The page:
CMYK color model

subtractive color model, used in color printing
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The CMYK color model is a subtractive color model, based on the CMY color model, used in color printing. CMYK refers to the four inks used in printing: cyan, magenta, yellow, and key (black).

When CMY colors are combined at full strength, the resulting pair mixtures are red, green, and blue. Mixing all three gives very dark grey.

The CMYK model is subtractive. It means that it subtracts or masks colors from white background of the paper. The ink reduces the reflected light. White light minus red leaves cyan, white light minus green leaves magenta, and white light minus blue leaves yellow.

White is the natural color of the paper, while black results from a full combination of colored inks. To save cost on ink, and to produce deeper black tones, unsaturated and dark colors are produced by using black ink instead of pure mix of cyan, magenta, and yellow.

Using black ink

A sample of four-color printing process.

The "black" produced by mixing usual cyan, magenta, and yellow inks is actually a dark grey color. So, modern four-color printing uses black ink in addition to the subtractive primary colors. Common reasons for using black ink include:[1]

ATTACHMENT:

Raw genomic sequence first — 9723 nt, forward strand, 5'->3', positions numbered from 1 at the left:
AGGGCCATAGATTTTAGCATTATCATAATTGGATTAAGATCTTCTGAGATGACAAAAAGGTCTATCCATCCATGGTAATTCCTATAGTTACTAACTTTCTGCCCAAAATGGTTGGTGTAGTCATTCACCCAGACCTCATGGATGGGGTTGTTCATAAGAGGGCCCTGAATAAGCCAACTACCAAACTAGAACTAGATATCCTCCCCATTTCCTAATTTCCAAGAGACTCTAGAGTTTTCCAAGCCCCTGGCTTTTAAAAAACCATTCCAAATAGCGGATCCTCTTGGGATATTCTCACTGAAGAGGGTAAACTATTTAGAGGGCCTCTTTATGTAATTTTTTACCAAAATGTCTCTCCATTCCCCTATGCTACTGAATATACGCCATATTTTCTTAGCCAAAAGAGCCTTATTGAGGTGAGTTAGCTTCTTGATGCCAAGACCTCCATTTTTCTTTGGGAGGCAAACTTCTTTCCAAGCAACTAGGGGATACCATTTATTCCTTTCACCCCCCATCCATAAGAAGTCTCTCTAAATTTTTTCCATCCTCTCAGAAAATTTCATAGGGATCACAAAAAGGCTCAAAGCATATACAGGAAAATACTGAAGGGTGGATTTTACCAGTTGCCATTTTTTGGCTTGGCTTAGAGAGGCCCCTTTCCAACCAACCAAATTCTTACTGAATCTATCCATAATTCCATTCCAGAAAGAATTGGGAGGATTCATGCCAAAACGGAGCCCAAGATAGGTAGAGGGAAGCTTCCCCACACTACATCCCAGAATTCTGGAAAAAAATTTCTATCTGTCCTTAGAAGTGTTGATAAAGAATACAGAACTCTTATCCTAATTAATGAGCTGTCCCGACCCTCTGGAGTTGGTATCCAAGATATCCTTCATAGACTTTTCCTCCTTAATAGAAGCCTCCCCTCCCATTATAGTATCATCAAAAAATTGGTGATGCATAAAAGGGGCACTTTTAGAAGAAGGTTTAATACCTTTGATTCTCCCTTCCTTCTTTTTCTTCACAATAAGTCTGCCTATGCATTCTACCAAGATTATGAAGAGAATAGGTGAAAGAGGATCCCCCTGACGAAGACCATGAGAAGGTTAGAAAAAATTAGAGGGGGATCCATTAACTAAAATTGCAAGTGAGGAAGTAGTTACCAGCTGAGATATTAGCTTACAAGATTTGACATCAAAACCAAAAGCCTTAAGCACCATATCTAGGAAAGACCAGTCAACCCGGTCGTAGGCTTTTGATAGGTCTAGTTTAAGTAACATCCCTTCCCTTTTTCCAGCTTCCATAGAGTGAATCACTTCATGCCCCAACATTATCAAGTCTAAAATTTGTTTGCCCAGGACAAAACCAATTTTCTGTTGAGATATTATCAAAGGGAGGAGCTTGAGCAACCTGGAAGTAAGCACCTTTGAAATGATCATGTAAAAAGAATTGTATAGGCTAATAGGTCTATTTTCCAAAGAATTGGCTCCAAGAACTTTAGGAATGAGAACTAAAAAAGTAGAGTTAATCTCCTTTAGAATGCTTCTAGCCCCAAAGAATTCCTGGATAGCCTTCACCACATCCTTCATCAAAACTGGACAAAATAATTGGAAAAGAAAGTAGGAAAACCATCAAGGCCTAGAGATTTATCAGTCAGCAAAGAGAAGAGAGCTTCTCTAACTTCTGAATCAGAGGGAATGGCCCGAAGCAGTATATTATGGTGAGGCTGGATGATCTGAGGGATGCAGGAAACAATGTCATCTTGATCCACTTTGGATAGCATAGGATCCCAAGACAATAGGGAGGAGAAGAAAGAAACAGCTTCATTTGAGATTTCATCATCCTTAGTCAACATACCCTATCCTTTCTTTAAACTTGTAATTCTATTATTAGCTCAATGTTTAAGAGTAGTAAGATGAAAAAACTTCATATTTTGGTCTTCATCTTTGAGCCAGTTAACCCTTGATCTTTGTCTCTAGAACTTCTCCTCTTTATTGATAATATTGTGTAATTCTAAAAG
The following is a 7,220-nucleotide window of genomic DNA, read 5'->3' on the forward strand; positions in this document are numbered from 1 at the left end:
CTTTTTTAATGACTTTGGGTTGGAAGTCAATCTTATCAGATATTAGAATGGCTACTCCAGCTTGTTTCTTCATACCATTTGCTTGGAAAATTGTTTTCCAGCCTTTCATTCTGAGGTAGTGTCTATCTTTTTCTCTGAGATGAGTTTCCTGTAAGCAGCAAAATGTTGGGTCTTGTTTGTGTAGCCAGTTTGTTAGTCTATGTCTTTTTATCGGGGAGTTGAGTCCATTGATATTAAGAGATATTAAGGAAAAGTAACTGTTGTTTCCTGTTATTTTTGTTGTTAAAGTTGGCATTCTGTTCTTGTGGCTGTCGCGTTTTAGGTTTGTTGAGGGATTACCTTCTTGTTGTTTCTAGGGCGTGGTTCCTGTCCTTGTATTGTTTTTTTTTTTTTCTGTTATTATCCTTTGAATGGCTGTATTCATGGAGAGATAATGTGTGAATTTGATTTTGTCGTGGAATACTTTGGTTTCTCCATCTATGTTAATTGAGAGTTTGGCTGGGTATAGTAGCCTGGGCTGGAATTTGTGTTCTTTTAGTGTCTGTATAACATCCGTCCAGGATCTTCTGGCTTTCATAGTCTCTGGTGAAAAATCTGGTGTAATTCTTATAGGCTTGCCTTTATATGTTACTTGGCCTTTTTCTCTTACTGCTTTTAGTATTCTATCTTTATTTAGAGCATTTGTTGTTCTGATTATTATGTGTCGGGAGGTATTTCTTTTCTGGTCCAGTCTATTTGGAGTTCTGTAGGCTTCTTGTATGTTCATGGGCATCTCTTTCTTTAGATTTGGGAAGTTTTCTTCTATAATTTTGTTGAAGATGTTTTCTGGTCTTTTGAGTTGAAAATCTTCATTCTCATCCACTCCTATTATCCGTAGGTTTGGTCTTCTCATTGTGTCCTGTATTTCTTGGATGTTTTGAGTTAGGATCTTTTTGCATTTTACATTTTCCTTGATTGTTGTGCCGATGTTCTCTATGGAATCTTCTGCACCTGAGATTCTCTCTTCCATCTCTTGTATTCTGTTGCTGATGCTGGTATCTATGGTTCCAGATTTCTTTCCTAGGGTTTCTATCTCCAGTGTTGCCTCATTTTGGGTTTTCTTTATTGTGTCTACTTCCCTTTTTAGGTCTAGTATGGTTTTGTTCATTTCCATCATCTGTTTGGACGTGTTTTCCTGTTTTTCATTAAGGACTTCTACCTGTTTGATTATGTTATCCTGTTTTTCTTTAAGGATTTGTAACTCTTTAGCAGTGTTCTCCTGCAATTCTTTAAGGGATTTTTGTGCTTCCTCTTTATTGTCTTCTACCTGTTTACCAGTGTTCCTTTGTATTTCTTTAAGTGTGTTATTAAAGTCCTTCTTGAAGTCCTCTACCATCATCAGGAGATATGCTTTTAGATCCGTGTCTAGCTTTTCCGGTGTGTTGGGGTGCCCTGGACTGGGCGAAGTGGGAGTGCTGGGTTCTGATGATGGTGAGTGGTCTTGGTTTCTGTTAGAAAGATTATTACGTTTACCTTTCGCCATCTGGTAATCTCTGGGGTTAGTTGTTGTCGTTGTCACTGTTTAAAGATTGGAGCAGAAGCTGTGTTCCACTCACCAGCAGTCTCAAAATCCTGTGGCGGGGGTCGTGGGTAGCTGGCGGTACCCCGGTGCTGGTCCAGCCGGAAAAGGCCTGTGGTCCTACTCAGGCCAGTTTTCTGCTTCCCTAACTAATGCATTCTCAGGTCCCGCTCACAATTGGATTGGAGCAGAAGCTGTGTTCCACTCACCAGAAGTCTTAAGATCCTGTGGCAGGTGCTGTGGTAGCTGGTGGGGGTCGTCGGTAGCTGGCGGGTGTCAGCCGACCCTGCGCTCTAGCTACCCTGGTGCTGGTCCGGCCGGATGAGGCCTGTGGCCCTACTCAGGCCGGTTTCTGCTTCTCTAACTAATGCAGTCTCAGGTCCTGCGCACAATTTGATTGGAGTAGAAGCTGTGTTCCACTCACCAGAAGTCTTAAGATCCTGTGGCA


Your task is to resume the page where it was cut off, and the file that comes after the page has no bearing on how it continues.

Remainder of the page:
• Text is typically printed in black and includes fine detail, difficult to reproduce with a mix of three inks.
  • A combination of 100% cyan, magenta, and yellow inks soaks the paper with ink, making it slower to dry.
  • Although a combination of 100% cyan, magenta, and yellow inks should, in theory, produce a perfect black, practical inks cannot do it and the result is actually a dark muddy color that does not quite appear black.
  • Using black ink is less expensive than using the corresponding amounts of colored inks.


  1. Roger Pring (2000). WWW.Color. Watson–Guptill. p. 178. ISBN 0-8230-5857-3.

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